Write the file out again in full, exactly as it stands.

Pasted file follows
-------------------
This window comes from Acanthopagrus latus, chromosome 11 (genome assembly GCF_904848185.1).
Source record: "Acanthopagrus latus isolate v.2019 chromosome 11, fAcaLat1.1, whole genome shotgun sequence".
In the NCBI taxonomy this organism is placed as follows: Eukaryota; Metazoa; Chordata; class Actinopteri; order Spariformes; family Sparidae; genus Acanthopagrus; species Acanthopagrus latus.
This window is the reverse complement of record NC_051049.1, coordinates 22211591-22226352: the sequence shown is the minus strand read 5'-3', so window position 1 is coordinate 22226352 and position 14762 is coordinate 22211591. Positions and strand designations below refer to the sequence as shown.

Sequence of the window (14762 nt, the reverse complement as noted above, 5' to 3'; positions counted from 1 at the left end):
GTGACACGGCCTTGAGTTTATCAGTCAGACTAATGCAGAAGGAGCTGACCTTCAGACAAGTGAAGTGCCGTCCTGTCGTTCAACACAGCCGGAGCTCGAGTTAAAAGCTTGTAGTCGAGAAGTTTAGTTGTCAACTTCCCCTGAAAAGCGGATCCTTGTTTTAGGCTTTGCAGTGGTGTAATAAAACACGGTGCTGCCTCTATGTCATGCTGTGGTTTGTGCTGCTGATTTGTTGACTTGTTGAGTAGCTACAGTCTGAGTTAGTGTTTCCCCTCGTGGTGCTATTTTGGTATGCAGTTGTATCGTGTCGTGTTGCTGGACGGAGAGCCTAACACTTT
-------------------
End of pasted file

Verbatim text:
This window comes from Acanthopagrus latus, chromosome 11 (genome assembly GCF_904848185.1).
Source record: "Acanthopagrus latus isolate v.2019 chromosome 11, fAcaLat1.1, whole genome shotgun sequence".
In the NCBI taxonomy this organism is placed as follows: Eukaryota; Metazoa; Chordata; class Actinopteri; order Spariformes; family Sparidae; genus Acanthopagrus; species Acanthopagrus latus.
This window is the reverse complement of record NC_051049.1, coordinates 22211591-22226352: the sequence shown is the minus strand read 5'-3', so window position 1 is coordinate 22226352 and position 14762 is coordinate 22211591. Positions and strand designations below refer to the sequence as shown.

Sequence of the window (14762 nt, the reverse complement as noted above, 5' to 3'; positions counted from 1 at the left end):
GTGACACGGCCTTGAGTTTATCAGTCAGACTAATGCAGAAGGAGCTGACCTTCAGACAAGTGAAGTGCCGTCCTGTCGTTCAACACAGCCGGAGCTCGAGTTAAAAGCTTGTAGTCGAGAAGTTTAGTTGTCAACTTCCCCTGAAAAGCGGATCCTTGTTTTAGGCTTTGCAGTGGTGTAATAAAACACGGTGCTGCCTCTATGTCATGCTGTGGTTTGTGCTGCTGATTTGTTGACTTGTTGAGTAGCTACAGTCTGAGTTAGTGTTTCCCCTCGTGGTGCTATTTTGGTATGCAGTTGTATCGTGTCGTGTTGCTGGACGGAGAGCCTAACACTTT